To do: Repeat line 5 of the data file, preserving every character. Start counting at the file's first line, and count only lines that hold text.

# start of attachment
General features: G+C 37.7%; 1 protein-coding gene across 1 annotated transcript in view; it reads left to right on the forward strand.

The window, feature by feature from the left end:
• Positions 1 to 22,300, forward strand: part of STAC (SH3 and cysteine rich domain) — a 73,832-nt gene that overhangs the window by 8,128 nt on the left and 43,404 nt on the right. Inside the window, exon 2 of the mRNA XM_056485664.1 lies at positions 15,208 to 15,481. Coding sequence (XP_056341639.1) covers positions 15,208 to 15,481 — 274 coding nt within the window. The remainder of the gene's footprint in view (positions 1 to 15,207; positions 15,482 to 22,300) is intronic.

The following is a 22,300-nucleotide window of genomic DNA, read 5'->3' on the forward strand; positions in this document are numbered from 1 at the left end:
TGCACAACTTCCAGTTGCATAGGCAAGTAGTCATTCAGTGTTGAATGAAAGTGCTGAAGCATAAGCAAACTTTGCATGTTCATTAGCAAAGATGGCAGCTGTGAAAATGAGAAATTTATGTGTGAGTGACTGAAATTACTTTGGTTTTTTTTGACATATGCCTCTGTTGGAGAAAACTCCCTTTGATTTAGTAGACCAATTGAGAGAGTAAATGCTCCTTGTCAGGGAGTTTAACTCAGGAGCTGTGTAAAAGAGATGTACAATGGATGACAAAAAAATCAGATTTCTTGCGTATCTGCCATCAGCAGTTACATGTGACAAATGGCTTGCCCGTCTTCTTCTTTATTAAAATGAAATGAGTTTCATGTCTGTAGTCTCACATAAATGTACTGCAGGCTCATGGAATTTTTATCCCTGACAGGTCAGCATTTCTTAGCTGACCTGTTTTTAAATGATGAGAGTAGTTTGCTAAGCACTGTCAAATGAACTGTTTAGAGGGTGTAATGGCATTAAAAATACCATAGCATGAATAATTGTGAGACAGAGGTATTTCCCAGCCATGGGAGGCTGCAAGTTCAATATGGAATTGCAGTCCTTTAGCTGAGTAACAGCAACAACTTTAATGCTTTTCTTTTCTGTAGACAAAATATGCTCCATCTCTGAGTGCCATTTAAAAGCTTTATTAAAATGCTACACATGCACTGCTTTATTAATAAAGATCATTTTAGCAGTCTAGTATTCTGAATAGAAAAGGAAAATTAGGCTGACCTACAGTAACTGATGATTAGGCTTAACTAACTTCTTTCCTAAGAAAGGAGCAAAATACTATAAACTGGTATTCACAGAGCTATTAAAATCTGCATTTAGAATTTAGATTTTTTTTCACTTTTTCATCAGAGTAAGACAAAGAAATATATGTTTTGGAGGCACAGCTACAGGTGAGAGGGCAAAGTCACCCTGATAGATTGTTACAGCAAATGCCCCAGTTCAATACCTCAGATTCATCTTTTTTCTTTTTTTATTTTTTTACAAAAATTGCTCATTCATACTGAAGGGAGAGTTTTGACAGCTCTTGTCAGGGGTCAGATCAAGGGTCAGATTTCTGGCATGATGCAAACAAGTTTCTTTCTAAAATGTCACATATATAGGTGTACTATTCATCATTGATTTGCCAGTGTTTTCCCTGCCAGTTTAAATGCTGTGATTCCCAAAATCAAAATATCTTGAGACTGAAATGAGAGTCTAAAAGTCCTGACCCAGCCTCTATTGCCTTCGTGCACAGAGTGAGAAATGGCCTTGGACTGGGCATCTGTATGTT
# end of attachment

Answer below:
TGCACAACTTCCAGTTGCATAGGCAAGTAGTCATTCAGTGTTGAATGAAAGTGCTGAAGCATAAGCAAACTTTGCATGTTCATTAGCAAAGATGGCAGCTGTGAAAATGAGAAATTTATGTGTGAGTGACTGAAATTACTTTGGTTTTTTTTGACATATGCCTCTGTTGGAGAAAACTCCCTTTGATTTAGTAGACCAATTGAGAGAGTAAATGCTCCTTGTCAGGGAGTTTAACTCAGGAGCTGTGTAAAAGAGATGTACAATGGATGACAAAAAAATCAGATTTCTTGCGTATCTGCCATCAGCAGTTACATGTGACAAATGGCTTGCCCGTCTTCTTCTTTATTAAAATGAAATGAGTTTCATGTCTGTAGTCTCACATAAATGTACTGCAGGCTCATGGAATTTTTATCCCTGACAGGTCAGCATTTCTTAGCTGACCTGTTTTTAAATGATGAGAGTAGTTTGCTAAGCACTGTCAAATGAACTGTTTAGAGGGTGTAATGGCATTAAAAATACCATAGCATGAATAATTGTGAGACAGAGGTATTTCCCAGCCATGGGAGGCTGCAAGTTCAATATGGAATTGCAGTCCTTTAGCTGAGTAACAGCAACAACTTTAATGCTTTTCTTTTCTGTAGACAAAATATGCTCCATCTCTGAGTGCCATTTAAAAGCTTTATTAAAATGCTACACATGCACTGCTTTATTAATAAAGATCATTTTAGCAGTCTAGTATTCTGAATAGAAAAGGAAAATTAGGCTGACCTACAGTAACTGATGATTAGGCTTAACTAACTTCTTTCCTAAGAAAGGAGCAAAATACTATAAACTGGTATTCACAGAGCTATTAAAATCTGCATTTAGAATTTAGATTTTTTTTCACTTTTTCATCAGAGTAAGACAAAGAAATATATGTTTTGGAGGCACAGCTACAGGTGAGAGGGCAAAGTCACCCTGATAGATTGTTACAGCAAATGCCCCAGTTCAATACCTCAGATTCATCTTTTTTCTTTTTTTATTTTTTTACAAAAATTGCTCATTCATACTGAAGGGAGAGTTTTGACAGCTCTTGTCAGGGGTCAGATCAAGGGTCAGATTTCTGGCATGATGCAAACAAGTTTCTTTCTAAAATGTCACATATATAGGTGTACTATTCATCATTGATTTGCCAGTGTTTTCCCTGCCAGTTTAAATGCTGTGATTCCCAAAATCAAAATATCTTGAGACTGAAATGAGAGTCTAAAAGTCCTGACCCAGCCTCTATTGCCTTCGTGCACAGAGTGAGAAATGGCCTTGGACTGGGCATCTGTATGTT